Ordinaries of the diocese

The following men have served as Bishops of this diocese:

Diocesan priests who became bishops

High schools

Most Reverend R. Walker Nickless

Bishop of Diocese of Sioux City

Bishop R. Walker Nickless was named the 7th Bishop in the 108-year history of the Diocese of Sioux City on November 10, 2005.  His selection as Bishop was one of the first appointments made by Pope Benedict XVI, following the death of Pope John Paul II.
Bishop Nickless was born in Denver, Colorado, one of ten children born to R. Walker Nickless and E. Margaret McGovern Nickless. He has four brothers and five sisters. His mother died in early 2006, shortly after her son's ordination as Bishop.
Bishop Nickless was ordained a priest for the Archdiocese of Denver on August 4, 1973. Before his appointment as Bishop, then Monsignor Nickless served as pastor of Our Lady of Fatima parish in Lakewood, Colorado and as Vicar General of the Archdiocese.  He was nominated as Prelate of Honor (Monsignor) by Pope John Paul II in 1996.
Bishop Nickless graduated from Bishop Machebeuf High School in 1965. He attended St. Thomas Seminary in Denver, the University of Denver and the Gregorian University in Rome. 
When he received notice of the appointment in a phone call from Archbishop Gabriel Montalvo, the Papal Nuncio in Washington, that Pope Benedict XVI had appointed him to be the Bishop for the Diocese of Sioux City, then Monsignor Nickless said he was surprised but very excited.  “In addition to the immediate sensation of unworthiness, I consider it a great honor to come to serve the people of the Diocese of Sioux City,” said Bishop Nickless.  “I want to be a good pastor, a good father and a good Shepherd and intend to work very closely with the priests of the Diocese to do the work of the Lord.”
Nickless was formally installed and ordained as Bishop on January 20, 2006 in a ceremony at the Church of the Nativity of our Lord Jesus Christ in Sioux City. Archbishop Jerome Hanus of the Archdiocese of Dubuque was the principal consecrator as the Dubuque Archdiocese is the metropolitan diocese for the state. The co-consecrators were Archbishop Charles Joseph Chaput of Denver and Bishop Thomas Tobin of Providence, Rhode Island.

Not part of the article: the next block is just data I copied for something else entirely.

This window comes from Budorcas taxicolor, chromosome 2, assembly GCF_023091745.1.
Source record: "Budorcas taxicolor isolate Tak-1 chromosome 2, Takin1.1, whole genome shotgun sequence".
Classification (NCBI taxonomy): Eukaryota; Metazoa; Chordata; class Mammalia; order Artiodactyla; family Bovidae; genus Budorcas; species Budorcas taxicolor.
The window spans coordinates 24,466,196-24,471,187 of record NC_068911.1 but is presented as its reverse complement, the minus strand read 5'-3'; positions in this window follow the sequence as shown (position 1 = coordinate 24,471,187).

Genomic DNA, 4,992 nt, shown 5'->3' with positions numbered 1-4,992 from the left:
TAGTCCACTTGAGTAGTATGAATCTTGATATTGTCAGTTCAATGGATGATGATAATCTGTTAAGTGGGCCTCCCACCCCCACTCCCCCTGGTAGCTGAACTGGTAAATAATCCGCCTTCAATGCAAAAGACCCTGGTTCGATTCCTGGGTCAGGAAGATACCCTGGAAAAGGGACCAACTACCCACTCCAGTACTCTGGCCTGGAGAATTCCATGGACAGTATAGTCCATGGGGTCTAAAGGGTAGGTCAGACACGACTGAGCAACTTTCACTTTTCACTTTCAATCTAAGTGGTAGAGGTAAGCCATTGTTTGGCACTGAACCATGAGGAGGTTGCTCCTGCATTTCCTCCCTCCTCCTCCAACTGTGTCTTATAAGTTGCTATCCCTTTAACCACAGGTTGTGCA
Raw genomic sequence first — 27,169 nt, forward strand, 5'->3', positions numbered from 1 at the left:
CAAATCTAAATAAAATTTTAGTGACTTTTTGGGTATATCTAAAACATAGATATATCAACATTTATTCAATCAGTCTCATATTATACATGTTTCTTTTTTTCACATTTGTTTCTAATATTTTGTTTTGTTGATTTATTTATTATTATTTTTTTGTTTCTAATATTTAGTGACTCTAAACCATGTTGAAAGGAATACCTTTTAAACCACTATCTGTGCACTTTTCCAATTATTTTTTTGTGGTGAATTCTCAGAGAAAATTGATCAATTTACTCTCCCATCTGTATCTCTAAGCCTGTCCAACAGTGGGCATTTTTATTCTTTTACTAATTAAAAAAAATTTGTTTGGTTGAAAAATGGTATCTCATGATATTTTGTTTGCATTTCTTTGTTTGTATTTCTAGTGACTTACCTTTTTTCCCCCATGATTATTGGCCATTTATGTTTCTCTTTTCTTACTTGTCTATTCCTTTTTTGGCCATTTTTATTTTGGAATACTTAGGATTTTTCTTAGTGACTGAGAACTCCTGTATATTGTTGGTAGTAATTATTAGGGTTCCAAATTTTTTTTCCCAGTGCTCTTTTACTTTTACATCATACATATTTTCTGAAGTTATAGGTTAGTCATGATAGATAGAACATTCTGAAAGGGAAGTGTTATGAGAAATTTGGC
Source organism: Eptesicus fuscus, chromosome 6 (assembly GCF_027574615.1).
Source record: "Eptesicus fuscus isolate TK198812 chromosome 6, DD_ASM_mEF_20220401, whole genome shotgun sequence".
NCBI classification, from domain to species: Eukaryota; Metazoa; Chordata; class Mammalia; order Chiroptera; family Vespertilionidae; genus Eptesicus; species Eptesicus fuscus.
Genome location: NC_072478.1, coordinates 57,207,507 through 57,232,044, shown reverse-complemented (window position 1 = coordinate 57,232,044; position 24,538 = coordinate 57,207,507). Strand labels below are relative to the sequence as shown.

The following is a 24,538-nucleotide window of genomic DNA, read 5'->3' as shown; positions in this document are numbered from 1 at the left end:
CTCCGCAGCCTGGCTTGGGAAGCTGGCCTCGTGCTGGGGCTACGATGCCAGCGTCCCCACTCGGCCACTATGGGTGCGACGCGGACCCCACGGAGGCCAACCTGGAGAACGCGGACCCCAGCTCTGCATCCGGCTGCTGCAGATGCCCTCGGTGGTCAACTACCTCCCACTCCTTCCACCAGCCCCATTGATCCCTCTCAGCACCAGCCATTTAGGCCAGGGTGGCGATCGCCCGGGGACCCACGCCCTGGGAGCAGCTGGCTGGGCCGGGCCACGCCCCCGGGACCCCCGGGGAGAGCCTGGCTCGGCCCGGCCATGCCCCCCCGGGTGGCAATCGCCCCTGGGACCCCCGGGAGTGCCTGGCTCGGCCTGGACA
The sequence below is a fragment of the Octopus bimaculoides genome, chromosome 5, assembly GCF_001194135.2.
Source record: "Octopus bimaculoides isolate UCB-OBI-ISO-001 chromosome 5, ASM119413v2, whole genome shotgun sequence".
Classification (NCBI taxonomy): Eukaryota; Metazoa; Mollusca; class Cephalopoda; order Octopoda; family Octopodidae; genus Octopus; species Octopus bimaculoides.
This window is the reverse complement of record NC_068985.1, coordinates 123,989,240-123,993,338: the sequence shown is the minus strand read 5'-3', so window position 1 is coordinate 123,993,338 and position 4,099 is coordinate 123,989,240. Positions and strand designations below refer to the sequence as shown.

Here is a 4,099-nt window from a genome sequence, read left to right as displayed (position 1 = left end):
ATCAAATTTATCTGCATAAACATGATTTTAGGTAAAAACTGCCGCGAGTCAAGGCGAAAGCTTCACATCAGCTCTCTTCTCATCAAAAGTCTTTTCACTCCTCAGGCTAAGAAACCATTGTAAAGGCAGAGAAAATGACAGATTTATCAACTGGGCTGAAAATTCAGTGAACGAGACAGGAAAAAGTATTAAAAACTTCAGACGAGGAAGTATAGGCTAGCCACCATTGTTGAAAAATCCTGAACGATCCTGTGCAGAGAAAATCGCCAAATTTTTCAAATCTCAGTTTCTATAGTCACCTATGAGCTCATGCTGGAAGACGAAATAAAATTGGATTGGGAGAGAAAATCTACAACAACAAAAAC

Under the guidance of Bishop Nickless, a Strategic Planning Task Force was established in 2007.  The bishop endorsed a five-year long range plan for the reorganization of parishes in October 2009.  Later that month, Bishop Nickless distributed his first pastoral letter, Ecclesia Semper Reformanda (The Church is Always in Need of Renewal), throughout the diocese.
Bishop Nickless leads by example. He celebrates Mass on Sunday at the Cathedral of the Epiphany when available. He has a strong prayer life. He has asked all the churches in the diocese to have time set aside for Adoration.  He is a strong leader and always speaking out about Pro-life, Dignity of all human beings, 40 Days for Life, Healthcare, Marriage, and Family. Under his leadership the Diocese of Sioux City began providing a Hispanic Catholic Globe newspaper. He promotes the joy of priesthood to all and is planting seeds for the vocation. He encourages the faithful to listen to His call for them.
Budget cuts may save money, but for the diocesan ministries it also means losing funds that help them perform our mission more effectively. To help make up the difference, a new fundraising campaign called The Bishop’s Circle, established by Bishop Nickless  to boost the ministries in need.
Totus Tuus has begun in the Diocese thanks to Bishop Nickless for his help and support getting it started as a diocesan program that gathers college students and seminarians onto teams of four and sends them out to parishes to spread the GOOD NEWS of our LORD among children and youth. For grade school children the program consists in catechetical instruction, songs, games, daily Mass, the Sacrament of Reconciliation, lunch, recess and more. 
The high school program has catechetical instruction, a night of Adoration and Reconciliation, and a night of fellowship with the team. The goal of both programs is to help them to know the LORD and love him more deeply. Because of the youthfulness and energy of the teachers the children and youth have FUN as well!
Theology on Tap is a program for Catholic young adults and their friends, in their 20s and 30s, married and single. Bishop Nickless started this program in the Diocese of Sioux City.  They meet in parish halls, coffeehouses, restaurants, or local bars to listen to a speaker, share in conversation and fellowship, and to gain new insights of faith. Sessions begin with 30 minutes of presentation on a topic relevant to young adults, followed by reflection and conversation. The rest of the evening is set aside for fellowship.
Theology on Tap in the Diocese of Sioux City engages and enriches the lives of many young adults throughout the area. This year's sessions will cover a range of topics from building faith communities to the Blessed Mother. Thoughts and ideas backed up by the energy of youth have the potential to bring about positive change.